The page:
The death of an assistant to Rwandan opposition leader Victoire Ingabire last weekend has sent a chill through those who still dare to challenge the status quo in Rwanda. Investigations by authorities into the death of Anselme Mutuyimana, who had only been released from prison six months ago, should be independent and transparent.
According to a statement from Ingabire’s party, the unregistered FDU-Inkingi, Mutuyimana’s body was found in a forest in northwestern Rwanda showing signs of strangulation. The Rwanda Investigation Bureau told Reuters that it has opened an investigation.
Mutuyimana’s death is the latest in a long line of murders, disappearances, politically motivated arrests, and unlawful detentions in Rwanda, especially of suspected government opponents, including those from the FDU-Inkingi.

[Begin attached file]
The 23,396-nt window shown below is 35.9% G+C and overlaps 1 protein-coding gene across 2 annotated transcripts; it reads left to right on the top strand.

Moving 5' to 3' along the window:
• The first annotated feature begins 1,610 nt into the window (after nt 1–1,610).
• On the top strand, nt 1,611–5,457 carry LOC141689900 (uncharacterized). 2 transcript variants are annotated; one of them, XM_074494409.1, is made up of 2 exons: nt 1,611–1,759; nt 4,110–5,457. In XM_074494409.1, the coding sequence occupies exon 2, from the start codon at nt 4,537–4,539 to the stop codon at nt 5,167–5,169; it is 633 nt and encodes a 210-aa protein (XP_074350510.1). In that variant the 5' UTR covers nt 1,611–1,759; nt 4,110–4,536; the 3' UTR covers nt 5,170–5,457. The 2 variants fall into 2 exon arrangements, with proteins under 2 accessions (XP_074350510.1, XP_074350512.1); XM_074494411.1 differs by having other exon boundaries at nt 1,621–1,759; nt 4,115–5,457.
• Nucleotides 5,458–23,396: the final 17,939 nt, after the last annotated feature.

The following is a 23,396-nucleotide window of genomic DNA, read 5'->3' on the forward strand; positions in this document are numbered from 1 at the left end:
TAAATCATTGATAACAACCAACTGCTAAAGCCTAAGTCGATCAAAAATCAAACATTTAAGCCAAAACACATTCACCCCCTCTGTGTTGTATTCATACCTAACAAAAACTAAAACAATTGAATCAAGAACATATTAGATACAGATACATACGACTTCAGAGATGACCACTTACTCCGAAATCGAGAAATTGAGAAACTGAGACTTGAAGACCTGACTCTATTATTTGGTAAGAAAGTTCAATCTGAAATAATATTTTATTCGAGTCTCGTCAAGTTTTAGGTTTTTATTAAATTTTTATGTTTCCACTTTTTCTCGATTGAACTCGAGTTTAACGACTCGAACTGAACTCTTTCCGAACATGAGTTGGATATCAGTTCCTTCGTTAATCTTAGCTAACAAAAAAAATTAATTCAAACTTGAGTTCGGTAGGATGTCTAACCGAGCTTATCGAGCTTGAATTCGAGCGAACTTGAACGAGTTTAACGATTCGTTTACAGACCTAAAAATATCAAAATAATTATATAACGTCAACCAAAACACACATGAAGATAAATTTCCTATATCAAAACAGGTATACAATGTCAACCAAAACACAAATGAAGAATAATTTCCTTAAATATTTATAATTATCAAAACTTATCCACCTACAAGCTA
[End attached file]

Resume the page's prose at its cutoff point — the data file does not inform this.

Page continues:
Mutuyimana was first arrested in 2012 and accused of holding an illegal meeting in a bar. In January 2014, he was convicted of inciting insurrection, alongside the FDU-Inkingi’s Secretary-General, Sylvain Sibomana. Mutuyimana was released in August 2018, while Sibomana continues to serve his sentence.
Ingabire was sentenced to 15 years for inciting insurrection, after she tried to contest the 2010 presidential elections. She served six years before her release in September 2018, when President Paul Kagame pardoned more than 2,000 prisoners.
And the list continues.
In October 2018, the deputy leader of the FDU-Inkingi, Boniface Twagirimana, “disappeared” from his prison cell in Mpanga, southern Rwanda. He had been charged alongside several other party members with state security offenses, as part of a larger crackdown on free speech after elections in 2017.
And in March 2016, political activist and FDU-Inkingi member Illuminée Iragena went missing, most likely forcibly disappeared in unacknowledged government detention.
Both Iragena and Twagirimana are feared dead.
The reality seems to be that opposing the government in Rwanda remains a dangerous undertaking.